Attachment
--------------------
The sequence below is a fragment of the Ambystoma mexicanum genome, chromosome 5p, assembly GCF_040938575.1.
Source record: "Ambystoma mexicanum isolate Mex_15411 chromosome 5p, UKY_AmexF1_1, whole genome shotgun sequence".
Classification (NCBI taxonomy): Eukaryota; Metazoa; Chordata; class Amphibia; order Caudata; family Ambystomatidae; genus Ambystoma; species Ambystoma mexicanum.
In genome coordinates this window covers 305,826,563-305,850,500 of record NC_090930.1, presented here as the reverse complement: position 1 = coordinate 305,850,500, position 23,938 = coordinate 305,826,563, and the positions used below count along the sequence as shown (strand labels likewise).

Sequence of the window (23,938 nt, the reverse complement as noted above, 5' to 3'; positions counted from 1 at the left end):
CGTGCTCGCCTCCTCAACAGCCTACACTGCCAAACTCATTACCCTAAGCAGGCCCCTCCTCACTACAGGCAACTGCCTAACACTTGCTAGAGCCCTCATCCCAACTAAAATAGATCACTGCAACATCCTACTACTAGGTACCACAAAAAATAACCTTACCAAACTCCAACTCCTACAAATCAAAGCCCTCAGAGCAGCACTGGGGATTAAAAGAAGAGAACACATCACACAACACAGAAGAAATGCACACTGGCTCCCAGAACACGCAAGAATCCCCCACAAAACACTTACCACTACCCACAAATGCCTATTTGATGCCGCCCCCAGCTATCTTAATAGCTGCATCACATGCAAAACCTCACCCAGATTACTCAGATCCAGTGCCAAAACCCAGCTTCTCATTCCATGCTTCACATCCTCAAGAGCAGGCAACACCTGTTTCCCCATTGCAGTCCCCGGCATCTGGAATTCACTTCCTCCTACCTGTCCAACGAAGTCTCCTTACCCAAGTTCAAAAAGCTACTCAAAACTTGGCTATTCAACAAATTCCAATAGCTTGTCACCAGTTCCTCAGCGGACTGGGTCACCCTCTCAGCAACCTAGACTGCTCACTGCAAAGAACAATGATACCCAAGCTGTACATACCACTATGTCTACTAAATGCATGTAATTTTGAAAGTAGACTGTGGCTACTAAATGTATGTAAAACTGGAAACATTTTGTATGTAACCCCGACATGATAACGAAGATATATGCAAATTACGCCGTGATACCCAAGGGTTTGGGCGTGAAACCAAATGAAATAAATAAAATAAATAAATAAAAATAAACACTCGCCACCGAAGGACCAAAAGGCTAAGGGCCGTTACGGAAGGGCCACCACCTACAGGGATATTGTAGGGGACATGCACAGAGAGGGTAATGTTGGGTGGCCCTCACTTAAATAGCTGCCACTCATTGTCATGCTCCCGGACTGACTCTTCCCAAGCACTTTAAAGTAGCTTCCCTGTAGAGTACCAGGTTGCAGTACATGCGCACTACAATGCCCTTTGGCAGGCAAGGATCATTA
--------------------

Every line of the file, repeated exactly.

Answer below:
The sequence below is a fragment of the Ambystoma mexicanum genome, chromosome 5p, assembly GCF_040938575.1.
Source record: "Ambystoma mexicanum isolate Mex_15411 chromosome 5p, UKY_AmexF1_1, whole genome shotgun sequence".
Classification (NCBI taxonomy): Eukaryota; Metazoa; Chordata; class Amphibia; order Caudata; family Ambystomatidae; genus Ambystoma; species Ambystoma mexicanum.
In genome coordinates this window covers 305,826,563-305,850,500 of record NC_090930.1, presented here as the reverse complement: position 1 = coordinate 305,850,500, position 23,938 = coordinate 305,826,563, and the positions used below count along the sequence as shown (strand labels likewise).

Sequence of the window (23,938 nt, the reverse complement as noted above, 5' to 3'; positions counted from 1 at the left end):
CGTGCTCGCCTCCTCAACAGCCTACACTGCCAAACTCATTACCCTAAGCAGGCCCCTCCTCACTACAGGCAACTGCCTAACACTTGCTAGAGCCCTCATCCCAACTAAAATAGATCACTGCAACATCCTACTACTAGGTACCACAAAAAATAACCTTACCAAACTCCAACTCCTACAAATCAAAGCCCTCAGAGCAGCACTGGGGATTAAAAGAAGAGAACACATCACACAACACAGAAGAAATGCACACTGGCTCCCAGAACACGCAAGAATCCCCCACAAAACACTTACCACTACCCACAAATGCCTATTTGATGCCGCCCCCAGCTATCTTAATAGCTGCATCACATGCAAAACCTCACCCAGATTACTCAGATCCAGTGCCAAAACCCAGCTTCTCATTCCATGCTTCACATCCTCAAGAGCAGGCAACACCTGTTTCCCCATTGCAGTCCCCGGCATCTGGAATTCACTTCCTCCTACCTGTCCAACGAAGTCTCCTTACCCAAGTTCAAAAAGCTACTCAAAACTTGGCTATTCAACAAATTCCAATAGCTTGTCACCAGTTCCTCAGCGGACTGGGTCACCCTCTCAGCAACCTAGACTGCTCACTGCAAAGAACAATGATACCCAAGCTGTACATACCACTATGTCTACTAAATGCATGTAATTTTGAAAGTAGACTGTGGCTACTAAATGTATGTAAAACTGGAAACATTTTGTATGTAACCCCGACATGATAACGAAGATATATGCAAATTACGCCGTGATACCCAAGGGTTTGGGCGTGAAACCAAATGAAATAAATAAAATAAATAAATAAAAATAAACACTCGCCACCGAAGGACCAAAAGGCTAAGGGCCGTTACGGAAGGGCCACCACCTACAGGGATATTGTAGGGGACATGCACAGAGAGGGTAATGTTGGGTGGCCCTCACTTAAATAGCTGCCACTCATTGTCATGCTCCCGGACTGACTCTTCCCAAGCACTTTAAAGTAGCTTCCCTGTAGAGTACCAGGTTGCAGTACATGCGCACTACAATGCCCTTTGGCAGGCAAGGATCATTA